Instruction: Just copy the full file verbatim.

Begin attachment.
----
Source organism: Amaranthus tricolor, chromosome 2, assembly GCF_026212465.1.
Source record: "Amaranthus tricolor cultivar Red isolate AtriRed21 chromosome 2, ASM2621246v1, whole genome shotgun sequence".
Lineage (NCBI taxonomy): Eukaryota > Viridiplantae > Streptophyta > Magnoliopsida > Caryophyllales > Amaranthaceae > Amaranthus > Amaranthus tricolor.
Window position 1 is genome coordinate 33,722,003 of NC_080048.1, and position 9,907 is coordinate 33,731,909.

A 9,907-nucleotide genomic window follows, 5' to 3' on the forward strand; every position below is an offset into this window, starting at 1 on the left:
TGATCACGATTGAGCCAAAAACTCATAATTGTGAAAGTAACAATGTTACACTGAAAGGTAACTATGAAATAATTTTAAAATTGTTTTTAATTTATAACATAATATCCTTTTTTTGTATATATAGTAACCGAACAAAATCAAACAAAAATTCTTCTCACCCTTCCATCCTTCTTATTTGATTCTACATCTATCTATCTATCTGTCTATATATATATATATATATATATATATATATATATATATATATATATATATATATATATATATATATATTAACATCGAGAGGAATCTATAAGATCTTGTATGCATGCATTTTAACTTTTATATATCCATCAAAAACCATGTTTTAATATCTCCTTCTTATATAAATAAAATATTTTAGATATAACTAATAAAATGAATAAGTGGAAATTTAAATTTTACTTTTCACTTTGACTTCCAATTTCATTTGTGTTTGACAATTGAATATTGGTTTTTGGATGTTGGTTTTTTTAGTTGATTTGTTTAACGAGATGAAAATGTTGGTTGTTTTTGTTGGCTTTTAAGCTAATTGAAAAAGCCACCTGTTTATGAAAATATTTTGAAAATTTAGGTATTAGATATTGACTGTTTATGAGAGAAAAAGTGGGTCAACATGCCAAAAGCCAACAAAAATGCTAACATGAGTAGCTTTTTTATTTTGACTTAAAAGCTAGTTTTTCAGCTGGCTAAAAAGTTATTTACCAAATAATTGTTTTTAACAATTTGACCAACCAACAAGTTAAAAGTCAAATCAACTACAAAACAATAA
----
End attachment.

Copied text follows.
Source organism: Amaranthus tricolor, chromosome 2, assembly GCF_026212465.1.
Source record: "Amaranthus tricolor cultivar Red isolate AtriRed21 chromosome 2, ASM2621246v1, whole genome shotgun sequence".
Lineage (NCBI taxonomy): Eukaryota > Viridiplantae > Streptophyta > Magnoliopsida > Caryophyllales > Amaranthaceae > Amaranthus > Amaranthus tricolor.
Window position 1 is genome coordinate 33,722,003 of NC_080048.1, and position 9,907 is coordinate 33,731,909.

A 9,907-nucleotide genomic window follows, 5' to 3' on the forward strand; every position below is an offset into this window, starting at 1 on the left:
TGATCACGATTGAGCCAAAAACTCATAATTGTGAAAGTAACAATGTTACACTGAAAGGTAACTATGAAATAATTTTAAAATTGTTTTTAATTTATAACATAATATCCTTTTTTTGTATATATAGTAACCGAACAAAATCAAACAAAAATTCTTCTCACCCTTCCATCCTTCTTATTTGATTCTACATCTATCTATCTATCTGTCTATATATATATATATATATATATATATATATATATATATATATATATATATATATATATATATATATATTAACATCGAGAGGAATCTATAAGATCTTGTATGCATGCATTTTAACTTTTATATATCCATCAAAAACCATGTTTTAATATCTCCTTCTTATATAAATAAAATATTTTAGATATAACTAATAAAATGAATAAGTGGAAATTTAAATTTTACTTTTCACTTTGACTTCCAATTTCATTTGTGTTTGACAATTGAATATTGGTTTTTGGATGTTGGTTTTTTTAGTTGATTTGTTTAACGAGATGAAAATGTTGGTTGTTTTTGTTGGCTTTTAAGCTAATTGAAAAAGCCACCTGTTTATGAAAATATTTTGAAAATTTAGGTATTAGATATTGACTGTTTATGAGAGAAAAAGTGGGTCAACATGCCAAAAGCCAACAAAAATGCTAACATGAGTAGCTTTTTTATTTTGACTTAAAAGCTAGTTTTTCAGCTGGCTAAAAAGTTATTTACCAAATAATTGTTTTTAACAATTTGACCAACCAACAAGTTAAAAGTCAAATCAACTACAAAACAATAA